The artwork comprised a cross made of two golden chips, alongside two normal fries, deep-fried and not gold-leafed.
The catalogue for the original 1990 exhibition “Pommes d'Or,” described the work of artist Stefan Bohnenberger as “the metamorphosis of a profane everyday object into a sacred artwork.”
But the gallery's reverence for the chips declined in the intervening decades, because when Bohnenberger asked for the two normal fries back last year, the Munich gallery Mosel and Tschechow could no longer find them. An incensed Bohnenberger promptly demanded damages, which the gallery refused to pay.
According to a report in news magazine Der Spiegel the court ruled that the gallery must now hand Bohnenberger €2,000 plus five percent interest from May 2010. On top of that, the gallery is being forced to pay 90 percent of the court fees.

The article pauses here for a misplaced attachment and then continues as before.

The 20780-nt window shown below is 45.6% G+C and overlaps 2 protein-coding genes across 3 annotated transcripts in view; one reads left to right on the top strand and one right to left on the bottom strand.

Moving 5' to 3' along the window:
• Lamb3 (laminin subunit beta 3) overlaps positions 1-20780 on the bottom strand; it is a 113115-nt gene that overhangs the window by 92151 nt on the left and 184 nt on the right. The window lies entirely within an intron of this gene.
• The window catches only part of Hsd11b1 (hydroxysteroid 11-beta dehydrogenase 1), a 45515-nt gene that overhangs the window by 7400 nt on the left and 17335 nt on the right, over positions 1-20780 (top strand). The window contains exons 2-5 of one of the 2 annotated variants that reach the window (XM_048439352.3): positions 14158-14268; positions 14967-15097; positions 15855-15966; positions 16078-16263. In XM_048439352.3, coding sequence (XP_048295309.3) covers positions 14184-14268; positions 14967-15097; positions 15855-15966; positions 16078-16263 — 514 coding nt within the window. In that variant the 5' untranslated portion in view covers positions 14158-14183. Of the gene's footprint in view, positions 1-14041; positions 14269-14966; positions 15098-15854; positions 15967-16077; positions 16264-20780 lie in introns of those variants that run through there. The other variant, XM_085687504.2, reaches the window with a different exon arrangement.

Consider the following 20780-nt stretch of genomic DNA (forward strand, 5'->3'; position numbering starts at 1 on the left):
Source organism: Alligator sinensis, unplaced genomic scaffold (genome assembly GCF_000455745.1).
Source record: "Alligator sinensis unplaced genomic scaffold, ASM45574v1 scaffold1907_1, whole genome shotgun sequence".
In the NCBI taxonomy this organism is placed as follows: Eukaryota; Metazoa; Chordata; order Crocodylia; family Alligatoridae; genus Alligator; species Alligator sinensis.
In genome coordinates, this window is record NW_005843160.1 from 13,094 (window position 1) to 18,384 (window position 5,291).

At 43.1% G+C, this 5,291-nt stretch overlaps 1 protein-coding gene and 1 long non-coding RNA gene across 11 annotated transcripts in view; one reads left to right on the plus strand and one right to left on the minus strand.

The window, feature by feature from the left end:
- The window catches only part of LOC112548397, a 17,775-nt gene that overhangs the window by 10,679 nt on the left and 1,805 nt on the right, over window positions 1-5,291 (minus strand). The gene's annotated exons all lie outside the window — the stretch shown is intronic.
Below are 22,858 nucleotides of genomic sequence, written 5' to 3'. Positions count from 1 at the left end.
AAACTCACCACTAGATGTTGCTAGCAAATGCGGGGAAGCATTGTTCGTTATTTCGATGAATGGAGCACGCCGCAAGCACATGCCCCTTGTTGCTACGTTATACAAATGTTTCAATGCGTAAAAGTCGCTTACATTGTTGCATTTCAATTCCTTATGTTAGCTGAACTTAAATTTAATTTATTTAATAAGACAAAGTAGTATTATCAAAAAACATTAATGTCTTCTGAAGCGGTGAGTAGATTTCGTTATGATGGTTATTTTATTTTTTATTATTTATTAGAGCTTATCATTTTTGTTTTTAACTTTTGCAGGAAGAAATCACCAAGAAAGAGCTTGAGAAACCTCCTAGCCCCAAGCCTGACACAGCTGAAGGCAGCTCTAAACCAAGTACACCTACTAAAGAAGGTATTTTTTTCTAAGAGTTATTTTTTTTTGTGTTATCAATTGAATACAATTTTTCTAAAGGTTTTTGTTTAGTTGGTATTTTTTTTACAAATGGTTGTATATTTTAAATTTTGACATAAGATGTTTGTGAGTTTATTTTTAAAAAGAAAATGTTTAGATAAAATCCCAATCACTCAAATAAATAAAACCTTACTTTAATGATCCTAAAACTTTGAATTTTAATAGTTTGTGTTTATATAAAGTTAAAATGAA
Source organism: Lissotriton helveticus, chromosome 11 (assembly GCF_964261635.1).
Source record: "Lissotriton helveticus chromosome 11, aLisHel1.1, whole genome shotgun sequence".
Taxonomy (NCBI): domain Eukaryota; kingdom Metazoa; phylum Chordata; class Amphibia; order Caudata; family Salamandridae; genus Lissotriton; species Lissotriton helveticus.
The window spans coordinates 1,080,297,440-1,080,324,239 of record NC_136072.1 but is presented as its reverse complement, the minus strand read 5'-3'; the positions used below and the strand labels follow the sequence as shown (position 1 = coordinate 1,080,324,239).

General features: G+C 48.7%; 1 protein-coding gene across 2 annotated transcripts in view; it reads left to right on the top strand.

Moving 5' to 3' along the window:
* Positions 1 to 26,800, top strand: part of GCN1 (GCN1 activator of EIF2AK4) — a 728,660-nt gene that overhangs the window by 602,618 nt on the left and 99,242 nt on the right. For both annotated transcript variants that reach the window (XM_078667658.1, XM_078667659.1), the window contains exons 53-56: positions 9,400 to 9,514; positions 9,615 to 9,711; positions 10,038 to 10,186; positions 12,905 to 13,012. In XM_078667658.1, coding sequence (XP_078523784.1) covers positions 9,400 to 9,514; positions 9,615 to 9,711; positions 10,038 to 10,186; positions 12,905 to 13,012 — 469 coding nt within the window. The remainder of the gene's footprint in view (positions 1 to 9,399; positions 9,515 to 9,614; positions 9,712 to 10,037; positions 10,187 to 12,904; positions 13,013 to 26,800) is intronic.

The judge found that the gallery had neglected its duty to keep the chips safe.
Gallery owner Andrea Tschechow denied that the chips should be considered art. “There were crosses made of fries that were meant to be artworks, but not this one – this was just the model for the golden cross,” she said.
But a woman acquainted with the artist apparently provided the court with decisive evidence - she testified that she would have bought the chips for €2,500.
This testimony made the question of the fries' artistic value moot. Court spokesman Wilhelm Schneider told the magazine, “The artist receives damages if the lost objects have an economic value.”